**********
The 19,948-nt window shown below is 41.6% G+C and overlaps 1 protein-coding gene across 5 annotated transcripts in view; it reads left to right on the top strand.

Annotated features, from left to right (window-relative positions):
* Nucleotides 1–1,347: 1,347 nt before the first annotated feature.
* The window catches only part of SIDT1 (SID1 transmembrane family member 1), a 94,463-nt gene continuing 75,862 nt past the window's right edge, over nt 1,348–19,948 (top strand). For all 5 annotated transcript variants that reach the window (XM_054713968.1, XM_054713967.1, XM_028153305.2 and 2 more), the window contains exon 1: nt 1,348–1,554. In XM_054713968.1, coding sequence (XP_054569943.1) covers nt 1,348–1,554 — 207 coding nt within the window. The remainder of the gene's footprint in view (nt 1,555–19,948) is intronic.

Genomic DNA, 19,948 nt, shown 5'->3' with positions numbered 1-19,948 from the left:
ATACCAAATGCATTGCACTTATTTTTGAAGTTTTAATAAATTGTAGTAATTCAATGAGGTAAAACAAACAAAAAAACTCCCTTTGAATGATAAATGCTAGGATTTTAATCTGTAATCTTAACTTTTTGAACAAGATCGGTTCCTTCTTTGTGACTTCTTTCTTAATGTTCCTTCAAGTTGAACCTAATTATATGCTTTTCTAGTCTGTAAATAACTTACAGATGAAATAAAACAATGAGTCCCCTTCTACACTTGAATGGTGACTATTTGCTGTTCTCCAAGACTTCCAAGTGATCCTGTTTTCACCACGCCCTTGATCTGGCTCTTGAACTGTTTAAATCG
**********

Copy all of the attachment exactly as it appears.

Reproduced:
The 19,948-nt window shown below is 41.6% G+C and overlaps 1 protein-coding gene across 5 annotated transcripts in view; it reads left to right on the top strand.

Annotated features, from left to right (window-relative positions):
* Nucleotides 1–1,347: 1,347 nt before the first annotated feature.
* The window catches only part of SIDT1 (SID1 transmembrane family member 1), a 94,463-nt gene continuing 75,862 nt past the window's right edge, over nt 1,348–19,948 (top strand). For all 5 annotated transcript variants that reach the window (XM_054713968.1, XM_054713967.1, XM_028153305.2 and 2 more), the window contains exon 1: nt 1,348–1,554. In XM_054713968.1, coding sequence (XP_054569943.1) covers nt 1,348–1,554 — 207 coding nt within the window. The remainder of the gene's footprint in view (nt 1,555–19,948) is intronic.

Genomic DNA, 19,948 nt, shown 5'->3' with positions numbered 1-19,948 from the left:
ATACCAAATGCATTGCACTTATTTTTGAAGTTTTAATAAATTGTAGTAATTCAATGAGGTAAAACAAACAAAAAAACTCCCTTTGAATGATAAATGCTAGGATTTTAATCTGTAATCTTAACTTTTTGAACAAGATCGGTTCCTTCTTTGTGACTTCTTTCTTAATGTTCCTTCAAGTTGAACCTAATTATATGCTTTTCTAGTCTGTAAATAACTTACAGATGAAATAAAACAATGAGTCCCCTTCTACACTTGAATGGTGACTATTTGCTGTTCTCCAAGACTTCCAAGTGATCCTGTTTTCACCACGCCCTTGATCTGGCTCTTGAACTGTTTAAATCG